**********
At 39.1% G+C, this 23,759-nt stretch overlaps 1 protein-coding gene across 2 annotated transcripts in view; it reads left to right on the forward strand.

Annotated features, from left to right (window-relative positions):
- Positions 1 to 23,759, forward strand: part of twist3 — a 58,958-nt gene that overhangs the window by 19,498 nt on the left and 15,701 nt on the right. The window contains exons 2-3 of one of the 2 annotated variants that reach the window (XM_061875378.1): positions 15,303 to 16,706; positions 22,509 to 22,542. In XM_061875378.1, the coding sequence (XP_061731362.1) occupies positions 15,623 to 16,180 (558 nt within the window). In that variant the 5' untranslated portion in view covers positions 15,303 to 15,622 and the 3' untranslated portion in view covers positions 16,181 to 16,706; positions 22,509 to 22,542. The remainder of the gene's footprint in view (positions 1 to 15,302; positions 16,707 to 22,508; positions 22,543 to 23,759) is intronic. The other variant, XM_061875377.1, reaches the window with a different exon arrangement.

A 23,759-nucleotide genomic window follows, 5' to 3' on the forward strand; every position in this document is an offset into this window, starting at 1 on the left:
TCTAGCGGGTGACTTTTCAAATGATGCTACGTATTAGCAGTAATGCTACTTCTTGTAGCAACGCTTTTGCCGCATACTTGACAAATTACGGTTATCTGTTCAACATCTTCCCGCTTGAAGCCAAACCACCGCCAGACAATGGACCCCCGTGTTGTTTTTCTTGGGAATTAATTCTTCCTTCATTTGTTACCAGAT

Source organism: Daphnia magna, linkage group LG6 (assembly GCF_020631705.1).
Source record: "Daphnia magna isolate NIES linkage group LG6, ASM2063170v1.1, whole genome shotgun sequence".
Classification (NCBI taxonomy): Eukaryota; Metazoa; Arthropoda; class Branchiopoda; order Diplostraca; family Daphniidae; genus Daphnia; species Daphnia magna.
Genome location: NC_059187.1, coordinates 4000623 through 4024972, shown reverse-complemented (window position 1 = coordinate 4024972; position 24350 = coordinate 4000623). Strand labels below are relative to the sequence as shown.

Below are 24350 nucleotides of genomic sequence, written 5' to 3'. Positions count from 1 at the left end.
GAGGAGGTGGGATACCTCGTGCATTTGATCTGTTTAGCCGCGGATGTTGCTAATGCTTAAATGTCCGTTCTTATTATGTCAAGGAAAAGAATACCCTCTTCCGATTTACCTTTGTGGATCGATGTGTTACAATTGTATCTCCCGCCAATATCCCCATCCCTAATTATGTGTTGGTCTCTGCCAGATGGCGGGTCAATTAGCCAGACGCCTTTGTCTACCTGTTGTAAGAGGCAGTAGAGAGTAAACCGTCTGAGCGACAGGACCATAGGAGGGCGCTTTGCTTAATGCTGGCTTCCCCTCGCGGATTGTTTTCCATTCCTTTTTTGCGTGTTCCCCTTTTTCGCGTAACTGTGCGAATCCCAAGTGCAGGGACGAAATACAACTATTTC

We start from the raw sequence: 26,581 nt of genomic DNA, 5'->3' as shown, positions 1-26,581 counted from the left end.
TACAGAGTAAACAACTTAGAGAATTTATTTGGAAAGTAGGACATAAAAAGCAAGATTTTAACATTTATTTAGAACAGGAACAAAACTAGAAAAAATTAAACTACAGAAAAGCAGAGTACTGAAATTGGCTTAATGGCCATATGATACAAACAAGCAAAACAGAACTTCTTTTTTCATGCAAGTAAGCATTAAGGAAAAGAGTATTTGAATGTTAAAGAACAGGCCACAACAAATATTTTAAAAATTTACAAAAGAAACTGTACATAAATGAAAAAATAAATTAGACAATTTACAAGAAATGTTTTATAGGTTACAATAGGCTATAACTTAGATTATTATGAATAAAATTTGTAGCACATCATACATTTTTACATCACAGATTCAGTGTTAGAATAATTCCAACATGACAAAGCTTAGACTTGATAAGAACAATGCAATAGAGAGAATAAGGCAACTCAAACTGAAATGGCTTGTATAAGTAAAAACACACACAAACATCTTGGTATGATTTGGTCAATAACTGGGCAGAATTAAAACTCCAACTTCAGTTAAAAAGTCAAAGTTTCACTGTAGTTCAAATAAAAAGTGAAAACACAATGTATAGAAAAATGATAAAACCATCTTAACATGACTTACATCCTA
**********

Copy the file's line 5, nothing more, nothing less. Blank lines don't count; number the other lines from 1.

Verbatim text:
TCTAGCGGGTGACTTTTCAAATGATGCTACGTATTAGCAGTAATGCTACTTCTTGTAGCAACGCTTTTGCCGCATACTTGACAAATTACGGTTATCTGTTCAACATCTTCCCGCTTGAAGCCAAACCACCGCCAGACAATGGACCCCCGTGTTGTTTTTCTTGGGAATTAATTCTTCCTTCATTTGTTACCAGAT